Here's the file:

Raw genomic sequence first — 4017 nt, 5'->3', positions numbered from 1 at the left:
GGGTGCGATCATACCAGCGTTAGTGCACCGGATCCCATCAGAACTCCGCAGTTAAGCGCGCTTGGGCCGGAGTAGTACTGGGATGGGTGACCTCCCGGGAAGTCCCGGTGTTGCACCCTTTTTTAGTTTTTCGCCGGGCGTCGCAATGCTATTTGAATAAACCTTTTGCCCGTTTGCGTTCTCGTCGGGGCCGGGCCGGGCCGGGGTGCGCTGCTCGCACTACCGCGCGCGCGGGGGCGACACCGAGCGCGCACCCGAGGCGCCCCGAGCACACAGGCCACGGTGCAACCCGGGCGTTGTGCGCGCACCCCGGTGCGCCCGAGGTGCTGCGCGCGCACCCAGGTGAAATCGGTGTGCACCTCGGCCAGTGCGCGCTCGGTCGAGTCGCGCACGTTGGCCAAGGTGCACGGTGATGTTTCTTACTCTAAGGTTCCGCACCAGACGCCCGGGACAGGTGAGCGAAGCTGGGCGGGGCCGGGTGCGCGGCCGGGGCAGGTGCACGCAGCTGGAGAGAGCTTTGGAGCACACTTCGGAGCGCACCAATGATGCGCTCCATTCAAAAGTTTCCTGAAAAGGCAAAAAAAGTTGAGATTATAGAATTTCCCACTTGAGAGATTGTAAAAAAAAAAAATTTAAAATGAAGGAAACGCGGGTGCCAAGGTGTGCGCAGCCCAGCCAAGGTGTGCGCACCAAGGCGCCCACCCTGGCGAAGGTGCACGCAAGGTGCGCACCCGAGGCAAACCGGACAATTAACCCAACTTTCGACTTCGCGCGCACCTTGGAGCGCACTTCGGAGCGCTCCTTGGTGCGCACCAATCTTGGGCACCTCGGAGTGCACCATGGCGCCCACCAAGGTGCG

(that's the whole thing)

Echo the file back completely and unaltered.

Raw genomic sequence first — 4017 nt, 5'->3', positions numbered from 1 at the left:
GGGTGCGATCATACCAGCGTTAGTGCACCGGATCCCATCAGAACTCCGCAGTTAAGCGCGCTTGGGCCGGAGTAGTACTGGGATGGGTGACCTCCCGGGAAGTCCCGGTGTTGCACCCTTTTTTAGTTTTTCGCCGGGCGTCGCAATGCTATTTGAATAAACCTTTTGCCCGTTTGCGTTCTCGTCGGGGCCGGGCCGGGCCGGGGTGCGCTGCTCGCACTACCGCGCGCGCGGGGGCGACACCGAGCGCGCACCCGAGGCGCCCCGAGCACACAGGCCACGGTGCAACCCGGGCGTTGTGCGCGCACCCCGGTGCGCCCGAGGTGCTGCGCGCGCACCCAGGTGAAATCGGTGTGCACCTCGGCCAGTGCGCGCTCGGTCGAGTCGCGCACGTTGGCCAAGGTGCACGGTGATGTTTCTTACTCTAAGGTTCCGCACCAGACGCCCGGGACAGGTGAGCGAAGCTGGGCGGGGCCGGGTGCGCGGCCGGGGCAGGTGCACGCAGCTGGAGAGAGCTTTGGAGCACACTTCGGAGCGCACCAATGATGCGCTCCATTCAAAAGTTTCCTGAAAAGGCAAAAAAAGTTGAGATTATAGAATTTCCCACTTGAGAGATTGTAAAAAAAAAAAATTTAAAATGAAGGAAACGCGGGTGCCAAGGTGTGCGCAGCCCAGCCAAGGTGTGCGCACCAAGGCGCCCACCCTGGCGAAGGTGCACGCAAGGTGCGCACCCGAGGCAAACCGGACAATTAACCCAACTTTCGACTTCGCGCGCACCTTGGAGCGCACTTCGGAGCGCTCCTTGGTGCGCACCAATCTTGGGCACCTCGGAGTGCACCATGGCGCCCACCAAGGTGCG